'Building year' for Yarrow elementary
When Yarrow elementary students arrive at school this morning, they'll be guided down a paved path along the outer skirts of the school's property until they reach the side door located on the northwest corner of the building; the school's temporary entrance.
Along the route, they'll no doubt catch a glimpse of the new school being built adjacent to the old one.
Yarrow elementary is in its final stages of construction. Even though it still has portions of the new school gaping open, the front entrance not yet built up, and the multi-purpose wing still not much more than a shell, it's not hard to visualize what the school will soon be.
"It's not going to be just another structure," said Garnet Schneider, project manager with Yellowridge Construction Ltd., which was awarded the design-build projects for both Yarrow and Rosedale. "It's going to have pizazz and design, and a great exterior street appeal. It won't be boring."
The new school, which is being constructed on a site 10 feet above the old school to protect it from the floodplain, will occupy 42,637 square feet, which includes 4,962 square feet of community learning space – a total increase of more than 7,000 square feet from the old school's footage.
It will be divided into three sections: classrooms, administration, and multipurpose.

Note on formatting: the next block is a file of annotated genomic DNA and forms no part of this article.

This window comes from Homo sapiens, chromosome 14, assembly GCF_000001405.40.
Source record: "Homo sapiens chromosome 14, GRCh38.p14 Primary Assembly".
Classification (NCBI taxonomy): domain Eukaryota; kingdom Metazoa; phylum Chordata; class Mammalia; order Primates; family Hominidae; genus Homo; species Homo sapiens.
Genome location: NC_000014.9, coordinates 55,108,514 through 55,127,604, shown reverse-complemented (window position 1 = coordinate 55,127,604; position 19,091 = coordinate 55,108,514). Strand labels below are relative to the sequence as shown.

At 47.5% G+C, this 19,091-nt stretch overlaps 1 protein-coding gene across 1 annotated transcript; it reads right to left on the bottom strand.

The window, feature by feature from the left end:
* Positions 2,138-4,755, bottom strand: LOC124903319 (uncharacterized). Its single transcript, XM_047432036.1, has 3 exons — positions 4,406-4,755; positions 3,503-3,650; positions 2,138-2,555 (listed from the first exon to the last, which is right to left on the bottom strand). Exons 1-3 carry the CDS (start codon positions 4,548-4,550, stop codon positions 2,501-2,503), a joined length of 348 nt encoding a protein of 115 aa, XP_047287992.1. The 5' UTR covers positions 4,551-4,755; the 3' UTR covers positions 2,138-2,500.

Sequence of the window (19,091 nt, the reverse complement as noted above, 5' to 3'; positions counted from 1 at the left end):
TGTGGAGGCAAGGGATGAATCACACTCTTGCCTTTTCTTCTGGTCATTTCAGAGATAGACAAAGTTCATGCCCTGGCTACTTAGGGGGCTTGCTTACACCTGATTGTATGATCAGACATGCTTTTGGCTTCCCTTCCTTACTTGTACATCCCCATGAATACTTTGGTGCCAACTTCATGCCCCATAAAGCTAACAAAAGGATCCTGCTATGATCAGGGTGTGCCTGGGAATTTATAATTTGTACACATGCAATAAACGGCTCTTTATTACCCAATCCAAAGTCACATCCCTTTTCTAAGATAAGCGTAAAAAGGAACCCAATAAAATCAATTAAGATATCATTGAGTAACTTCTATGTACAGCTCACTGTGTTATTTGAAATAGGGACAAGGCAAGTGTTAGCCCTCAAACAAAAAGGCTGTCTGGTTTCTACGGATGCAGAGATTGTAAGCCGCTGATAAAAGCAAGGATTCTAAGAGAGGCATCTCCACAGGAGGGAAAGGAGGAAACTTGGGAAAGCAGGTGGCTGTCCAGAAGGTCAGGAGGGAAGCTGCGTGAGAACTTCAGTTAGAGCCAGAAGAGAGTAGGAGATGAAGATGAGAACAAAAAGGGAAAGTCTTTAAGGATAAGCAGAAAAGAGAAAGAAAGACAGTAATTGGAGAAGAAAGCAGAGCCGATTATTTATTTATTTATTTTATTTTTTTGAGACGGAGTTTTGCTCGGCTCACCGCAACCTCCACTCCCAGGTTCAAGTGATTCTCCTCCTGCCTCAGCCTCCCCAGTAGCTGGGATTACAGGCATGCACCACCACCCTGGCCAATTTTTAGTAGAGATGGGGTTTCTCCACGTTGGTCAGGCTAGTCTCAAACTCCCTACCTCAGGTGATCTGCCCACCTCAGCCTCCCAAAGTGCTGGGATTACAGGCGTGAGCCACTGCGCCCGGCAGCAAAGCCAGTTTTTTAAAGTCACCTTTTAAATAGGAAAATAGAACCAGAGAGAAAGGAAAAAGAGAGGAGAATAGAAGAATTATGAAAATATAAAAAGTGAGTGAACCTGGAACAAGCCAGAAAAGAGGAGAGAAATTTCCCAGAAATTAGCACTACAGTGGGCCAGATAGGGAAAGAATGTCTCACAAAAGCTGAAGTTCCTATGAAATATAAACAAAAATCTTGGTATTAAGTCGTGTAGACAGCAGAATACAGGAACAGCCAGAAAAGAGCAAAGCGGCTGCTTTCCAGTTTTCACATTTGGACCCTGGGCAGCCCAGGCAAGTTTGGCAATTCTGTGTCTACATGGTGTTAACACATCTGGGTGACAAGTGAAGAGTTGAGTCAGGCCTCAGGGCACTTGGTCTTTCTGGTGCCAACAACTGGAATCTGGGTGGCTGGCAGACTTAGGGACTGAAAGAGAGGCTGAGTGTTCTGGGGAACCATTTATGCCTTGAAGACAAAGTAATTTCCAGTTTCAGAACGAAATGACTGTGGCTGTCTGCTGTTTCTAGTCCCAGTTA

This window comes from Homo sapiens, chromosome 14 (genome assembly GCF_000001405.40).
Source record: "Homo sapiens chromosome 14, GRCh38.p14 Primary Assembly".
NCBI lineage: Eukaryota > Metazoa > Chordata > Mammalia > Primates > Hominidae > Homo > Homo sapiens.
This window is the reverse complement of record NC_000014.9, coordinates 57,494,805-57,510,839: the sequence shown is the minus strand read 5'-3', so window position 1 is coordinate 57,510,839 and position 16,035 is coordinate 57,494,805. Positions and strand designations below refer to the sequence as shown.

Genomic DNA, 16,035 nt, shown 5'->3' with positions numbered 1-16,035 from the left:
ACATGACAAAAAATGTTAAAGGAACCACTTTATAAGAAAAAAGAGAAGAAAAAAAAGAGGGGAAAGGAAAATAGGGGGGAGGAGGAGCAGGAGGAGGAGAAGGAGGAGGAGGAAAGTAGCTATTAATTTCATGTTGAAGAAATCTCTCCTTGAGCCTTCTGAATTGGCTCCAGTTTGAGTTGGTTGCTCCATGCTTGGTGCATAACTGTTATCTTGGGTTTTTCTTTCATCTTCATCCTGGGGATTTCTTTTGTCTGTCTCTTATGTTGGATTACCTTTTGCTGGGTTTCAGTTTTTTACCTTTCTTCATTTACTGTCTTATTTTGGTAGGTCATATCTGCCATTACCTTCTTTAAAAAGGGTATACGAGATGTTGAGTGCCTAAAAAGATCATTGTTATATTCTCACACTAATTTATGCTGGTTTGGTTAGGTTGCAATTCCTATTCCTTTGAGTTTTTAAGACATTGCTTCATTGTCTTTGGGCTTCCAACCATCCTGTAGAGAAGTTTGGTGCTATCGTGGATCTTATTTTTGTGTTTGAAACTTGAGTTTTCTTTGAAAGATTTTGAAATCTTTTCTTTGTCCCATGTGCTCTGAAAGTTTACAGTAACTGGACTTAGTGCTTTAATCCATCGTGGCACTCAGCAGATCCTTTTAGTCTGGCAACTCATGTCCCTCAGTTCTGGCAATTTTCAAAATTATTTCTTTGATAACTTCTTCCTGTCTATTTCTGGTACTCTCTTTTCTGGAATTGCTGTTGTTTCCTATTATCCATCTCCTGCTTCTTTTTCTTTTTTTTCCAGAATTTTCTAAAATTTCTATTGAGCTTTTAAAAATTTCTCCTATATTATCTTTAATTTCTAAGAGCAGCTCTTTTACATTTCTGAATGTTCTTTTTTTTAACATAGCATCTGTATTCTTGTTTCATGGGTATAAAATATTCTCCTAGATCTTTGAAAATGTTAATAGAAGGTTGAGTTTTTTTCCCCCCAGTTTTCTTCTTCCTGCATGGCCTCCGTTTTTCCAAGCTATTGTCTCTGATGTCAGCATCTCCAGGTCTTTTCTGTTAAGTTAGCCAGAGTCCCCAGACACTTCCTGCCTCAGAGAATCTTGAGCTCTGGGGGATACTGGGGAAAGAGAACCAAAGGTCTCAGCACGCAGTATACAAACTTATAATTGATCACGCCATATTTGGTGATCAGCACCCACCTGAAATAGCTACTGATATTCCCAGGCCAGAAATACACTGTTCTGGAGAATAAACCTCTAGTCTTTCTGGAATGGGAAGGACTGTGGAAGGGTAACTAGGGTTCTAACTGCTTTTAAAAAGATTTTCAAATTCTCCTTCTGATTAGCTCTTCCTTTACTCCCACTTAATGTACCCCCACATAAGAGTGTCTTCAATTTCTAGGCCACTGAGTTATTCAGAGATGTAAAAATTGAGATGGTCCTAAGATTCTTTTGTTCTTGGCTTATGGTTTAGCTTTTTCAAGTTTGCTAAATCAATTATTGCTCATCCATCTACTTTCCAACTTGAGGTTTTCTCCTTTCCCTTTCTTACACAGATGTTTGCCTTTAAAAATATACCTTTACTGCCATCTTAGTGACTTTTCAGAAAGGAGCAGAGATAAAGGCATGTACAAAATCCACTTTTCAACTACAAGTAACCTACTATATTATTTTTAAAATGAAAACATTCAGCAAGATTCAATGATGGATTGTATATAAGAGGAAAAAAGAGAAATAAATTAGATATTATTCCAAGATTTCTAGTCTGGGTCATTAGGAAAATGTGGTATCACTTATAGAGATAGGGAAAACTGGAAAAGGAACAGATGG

The southwest wing will feature two storeys of classrooms, 16 complete, one incomplete leaving room for expansion. The classrooms on the south side will each have doors exiting to an outdoor teaching area. The north side classrooms will have doors exiting into the large open courtyard at the centre of the school.
The northwest wing will feature a multipurpose space with commercial-sized garage doors opening up into the courtyard. There will also be partitioning doors on the inside, separating the multipurpose room from the drama facility. The wing will also include a 6,383 square foot gymnasium, with change rooms accessible from both the inside and outside.
"The change rooms will be accessible from the outside so the community can use them, but access into the school [from the change rooms] will be locked," said Schneider.
The centre wing is where the front entrance will be located, as well as administrative, support staff and community offices.
The building is being constructed using concrete, steel, glue-laminated timber beams, and wood framing. Wood accents will also be implemented throughout the school aesthetically.
"The school district expressed interest in using a lot of wood in the design, and that's what we've done," said Schneider.
It will also feature geothermal heating.
Right now, however, the work continues.
While students are in their classes, approximately 50 to 60 workers will be on the job regularly from Monday to Friday, some Saturdays, moving lumber, framing classrooms, erecting walls, finishing the roof, painting walls.
A blue fence is in place to separate the students from the men in hard hats.
"We want to keep the kids out of the construction area and the workers out of the kids' area," said Schneider.
Students are expected to move in to the new school some time in the new year.